An astonishingly good album coming toward the end of Carthy's original partnership with Dave Swarbrick (they were to join the lineups of Fairport Convention and Steeleye Span, respectively, within a year). The singing is, as always, first rate, nowhere better than on the haunting a cappella songs "Salisbury Plain" and the nine-minute "Little Musgrave and Lady Barnard." Carthy's playing by this time had become less self-consciously complex and more confident, allowing him to accomplish more with less on his guitar. The resulting sound is spare but powerful, particularly on "Arthur McBride and the Sergeant" and "Polly on the Shore" -- his notes seem to chime like little bells on the latter. His playing on "Seven Yellow Gypsies" seems like the work of more than one guitar, and gives one a reason to listen to the song several times, taking in the playing and singing separately. Even more remarkable is the fact that the title track is another of Carthy's cut-and-paste jobs, assembled from fragments and melodies of several incomplete traditional songs.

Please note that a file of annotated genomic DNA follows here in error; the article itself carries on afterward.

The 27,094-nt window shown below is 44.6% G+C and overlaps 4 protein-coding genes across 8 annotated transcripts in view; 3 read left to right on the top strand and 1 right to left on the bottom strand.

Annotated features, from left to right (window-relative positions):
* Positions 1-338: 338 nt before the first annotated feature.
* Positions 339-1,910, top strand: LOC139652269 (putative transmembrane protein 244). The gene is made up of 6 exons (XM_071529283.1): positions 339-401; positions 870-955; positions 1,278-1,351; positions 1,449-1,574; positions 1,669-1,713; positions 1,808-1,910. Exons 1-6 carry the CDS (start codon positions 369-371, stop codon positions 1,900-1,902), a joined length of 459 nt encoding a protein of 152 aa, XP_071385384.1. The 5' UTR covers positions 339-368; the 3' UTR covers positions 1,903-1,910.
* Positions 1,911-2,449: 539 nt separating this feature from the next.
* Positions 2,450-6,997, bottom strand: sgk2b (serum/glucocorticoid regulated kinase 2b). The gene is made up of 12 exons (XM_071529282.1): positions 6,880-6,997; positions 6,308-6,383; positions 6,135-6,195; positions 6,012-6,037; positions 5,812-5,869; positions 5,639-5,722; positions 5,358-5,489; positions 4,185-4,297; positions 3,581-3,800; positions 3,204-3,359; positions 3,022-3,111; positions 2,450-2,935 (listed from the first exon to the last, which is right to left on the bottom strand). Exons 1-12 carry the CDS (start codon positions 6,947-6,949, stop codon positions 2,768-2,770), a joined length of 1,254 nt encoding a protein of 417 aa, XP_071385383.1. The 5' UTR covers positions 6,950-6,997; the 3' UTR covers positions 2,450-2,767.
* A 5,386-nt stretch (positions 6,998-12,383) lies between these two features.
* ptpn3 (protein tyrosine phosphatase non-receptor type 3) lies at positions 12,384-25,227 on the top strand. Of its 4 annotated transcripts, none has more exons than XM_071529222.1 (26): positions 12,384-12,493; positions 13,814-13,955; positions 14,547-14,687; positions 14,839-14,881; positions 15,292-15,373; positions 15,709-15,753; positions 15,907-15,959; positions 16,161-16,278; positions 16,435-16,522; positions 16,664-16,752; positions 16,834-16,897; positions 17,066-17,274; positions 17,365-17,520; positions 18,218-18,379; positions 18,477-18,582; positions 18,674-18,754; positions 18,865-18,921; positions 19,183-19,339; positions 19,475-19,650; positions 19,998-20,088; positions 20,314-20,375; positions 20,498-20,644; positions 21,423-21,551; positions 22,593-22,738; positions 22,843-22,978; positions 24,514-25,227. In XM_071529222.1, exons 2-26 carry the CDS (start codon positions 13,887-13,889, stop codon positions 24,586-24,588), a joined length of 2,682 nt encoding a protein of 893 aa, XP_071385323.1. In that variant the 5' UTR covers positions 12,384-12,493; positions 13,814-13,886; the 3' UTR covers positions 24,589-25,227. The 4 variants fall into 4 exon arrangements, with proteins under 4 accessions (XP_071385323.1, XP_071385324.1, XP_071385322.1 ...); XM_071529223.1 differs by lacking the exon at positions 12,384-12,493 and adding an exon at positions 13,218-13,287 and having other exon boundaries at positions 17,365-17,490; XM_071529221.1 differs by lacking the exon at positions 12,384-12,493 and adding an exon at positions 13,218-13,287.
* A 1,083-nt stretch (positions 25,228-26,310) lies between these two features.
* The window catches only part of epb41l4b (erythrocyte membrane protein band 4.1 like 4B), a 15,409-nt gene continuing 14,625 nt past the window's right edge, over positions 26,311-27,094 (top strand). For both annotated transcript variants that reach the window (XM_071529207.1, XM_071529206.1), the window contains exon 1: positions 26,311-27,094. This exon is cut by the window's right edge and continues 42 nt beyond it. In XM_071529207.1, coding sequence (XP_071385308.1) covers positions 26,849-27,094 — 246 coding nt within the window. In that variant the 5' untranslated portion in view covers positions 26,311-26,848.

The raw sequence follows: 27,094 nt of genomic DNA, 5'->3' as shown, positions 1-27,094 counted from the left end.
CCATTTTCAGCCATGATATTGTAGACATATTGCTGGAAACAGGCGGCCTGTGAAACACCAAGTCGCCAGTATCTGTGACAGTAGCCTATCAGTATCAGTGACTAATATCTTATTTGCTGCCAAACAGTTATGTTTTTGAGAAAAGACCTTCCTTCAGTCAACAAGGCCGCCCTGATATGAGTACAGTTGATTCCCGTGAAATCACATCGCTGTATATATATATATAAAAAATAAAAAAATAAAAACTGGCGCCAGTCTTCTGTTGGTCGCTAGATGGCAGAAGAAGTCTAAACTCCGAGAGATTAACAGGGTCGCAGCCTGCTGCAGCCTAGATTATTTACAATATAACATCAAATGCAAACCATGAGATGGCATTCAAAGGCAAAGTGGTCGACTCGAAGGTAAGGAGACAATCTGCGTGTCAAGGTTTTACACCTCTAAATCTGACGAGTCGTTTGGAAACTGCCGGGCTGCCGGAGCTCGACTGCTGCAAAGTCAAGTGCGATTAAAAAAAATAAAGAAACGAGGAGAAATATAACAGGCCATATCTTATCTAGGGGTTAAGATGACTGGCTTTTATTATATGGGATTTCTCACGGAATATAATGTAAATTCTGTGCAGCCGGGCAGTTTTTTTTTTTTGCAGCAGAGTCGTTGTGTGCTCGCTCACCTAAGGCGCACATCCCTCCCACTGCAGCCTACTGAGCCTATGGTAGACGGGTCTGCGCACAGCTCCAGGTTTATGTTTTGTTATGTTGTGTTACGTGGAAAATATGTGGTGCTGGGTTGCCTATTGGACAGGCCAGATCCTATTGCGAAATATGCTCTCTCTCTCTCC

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AllMusic Review by Bruce Eder